You may have seen the range of special-release whiskies following the Game of Thrones TV series. I had a lot of other whiskies to review stacked up so did not catch any of those when they arrived, but recently I stumbled across a discount shelf with this blend from Johnny Walker. I always keep some Johnnie Walker Black around, and I figured, why not give this a comparison to the standard. Also, I have read the SOIAF books and followed (suffered?) through the Game of Thrones series on HBO until the end. I even mused here on the blog about the annoying habit of showrunners sending their characters into danger without proper headgear. So, the buy was a no-brainer.
Glen Garioch (pronounced ‘glen geery’) is an interesting place. The distillery is one of the oldest whisky distilleries in Scotland, dating back to 1797 with just a couple short periods of closure, in 1968 and 1995. The distillery has been part of Morrison Bowmore Distillers (Auchentoshan and Bowmore) since 1970. Morrison Bowmore was acquired by Suntory in 1994. There are some great details about the distillery on Morrison Bowmore’s site. There is a lauter for the mash tun and they use stainless steel washbacks. They have three sizeable stills, of which two are presently used, according to various sources. Their production is small, at about 1M liters per year. That’s one-third the size of Glenfarclas, for example. On the Glen Garioch web site, they state they produce without chill filtration, and play up the small batch aspect of the spirits. Their 3-minute video gives some views of the well-tended distillery.
Glen Garioch have a 12-year (which is on my radar), but this review is for the Founder’s Reserve, a low-priced NAS offering ($47 here in Oregon). That’s even less than Talisker’s Storm or Highland Park’s Magnus.
I’ve covered the standard Ardbeg 10 and Corryvreckan whiskies on the blog previously. The 10 is a solid performer in the Islay peat stakes and a reasonable $55. They distillery releases some older whiskies and also a range of NAS offerings both on the value and premium and of pricing. The cheap and rascally Wee Beastie and to-be-tasted An Oa hold the low end of the line (under $50). The premium NAS offerings, Uigeadail and Corryvreckan, increase the stakes as they are priced here in Oregon at $82 and $92, respectively. Going into this testing I’m expecting a smoother delivery than the 10-year and the signature excellence in robust but balanced flavors I have come to expect from Ardbeg. I’m also very curious to see how the two premium offerings compare, and I’ve got an impressive competitor as well, the Bruichladdich Port Charlotte 10.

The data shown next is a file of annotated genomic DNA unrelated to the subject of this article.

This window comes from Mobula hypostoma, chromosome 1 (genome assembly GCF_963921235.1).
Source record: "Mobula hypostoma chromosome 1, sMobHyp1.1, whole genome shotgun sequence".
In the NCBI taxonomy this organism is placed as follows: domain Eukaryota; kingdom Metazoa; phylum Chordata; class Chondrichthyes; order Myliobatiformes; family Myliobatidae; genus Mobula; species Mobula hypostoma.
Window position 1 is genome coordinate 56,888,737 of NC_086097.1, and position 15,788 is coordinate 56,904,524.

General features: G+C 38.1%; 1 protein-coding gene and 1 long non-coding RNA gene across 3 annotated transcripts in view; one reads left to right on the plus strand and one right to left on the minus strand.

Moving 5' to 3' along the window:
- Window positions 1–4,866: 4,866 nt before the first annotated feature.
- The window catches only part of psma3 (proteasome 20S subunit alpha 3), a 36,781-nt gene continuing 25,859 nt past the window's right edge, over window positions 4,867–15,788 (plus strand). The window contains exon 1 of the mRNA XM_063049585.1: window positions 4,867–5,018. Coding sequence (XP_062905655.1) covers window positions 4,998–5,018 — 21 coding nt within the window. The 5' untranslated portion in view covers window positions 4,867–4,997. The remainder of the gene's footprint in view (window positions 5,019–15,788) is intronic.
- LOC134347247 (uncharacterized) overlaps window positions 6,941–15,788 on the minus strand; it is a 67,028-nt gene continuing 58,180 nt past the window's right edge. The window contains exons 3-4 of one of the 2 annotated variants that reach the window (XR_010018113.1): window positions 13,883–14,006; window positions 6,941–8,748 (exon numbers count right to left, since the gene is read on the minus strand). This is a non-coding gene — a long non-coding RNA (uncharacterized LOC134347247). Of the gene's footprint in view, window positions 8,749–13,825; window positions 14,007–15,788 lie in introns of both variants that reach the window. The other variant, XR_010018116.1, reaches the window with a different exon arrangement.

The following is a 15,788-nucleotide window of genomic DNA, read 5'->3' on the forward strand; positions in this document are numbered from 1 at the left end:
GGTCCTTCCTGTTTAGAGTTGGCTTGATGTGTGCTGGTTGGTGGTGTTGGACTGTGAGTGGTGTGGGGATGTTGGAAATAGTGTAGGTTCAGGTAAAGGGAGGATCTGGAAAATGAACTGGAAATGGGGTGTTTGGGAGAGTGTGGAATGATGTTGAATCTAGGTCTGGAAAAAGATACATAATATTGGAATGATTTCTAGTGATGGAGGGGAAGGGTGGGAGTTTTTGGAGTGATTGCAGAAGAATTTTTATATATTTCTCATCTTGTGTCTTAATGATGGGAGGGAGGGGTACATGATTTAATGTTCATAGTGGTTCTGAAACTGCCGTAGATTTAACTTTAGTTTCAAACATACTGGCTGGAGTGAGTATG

Auchentoshan, uncommon for being a lowland whisky, is also unique for using triple distillation. (Springbank’s Hazelburn line uses the same technique, but no other Scottish distilleries triple-distill routinely.) Triple distillation used to be more common, since with a mix of grains, you should get a smoother whisky with a third distillation. Over time, the rationale has become moot, as single-malt Scotch has been codified to use only barley malt for the grain, so the expensive extra step for a third distillation isn’t seen as necessary. Auchentoshan continues with the practice to produce a light whisky with fewer heavier oils and proteins from the mash. Since the mash uses only unpeated barley, we’re anticipating a delicate flavor.
Just a quick hit today as Brexit has happened. For the US-based Scotch drinker, this does not change anything (we’re still paying the Trump Tariffs, grr) but if you are in the EU or UK, you might be wondering what’s in the deal. iLaddie has a post where he’s begun to examine the effects of the Brexit deal on Scotch (and other drinks) HERE.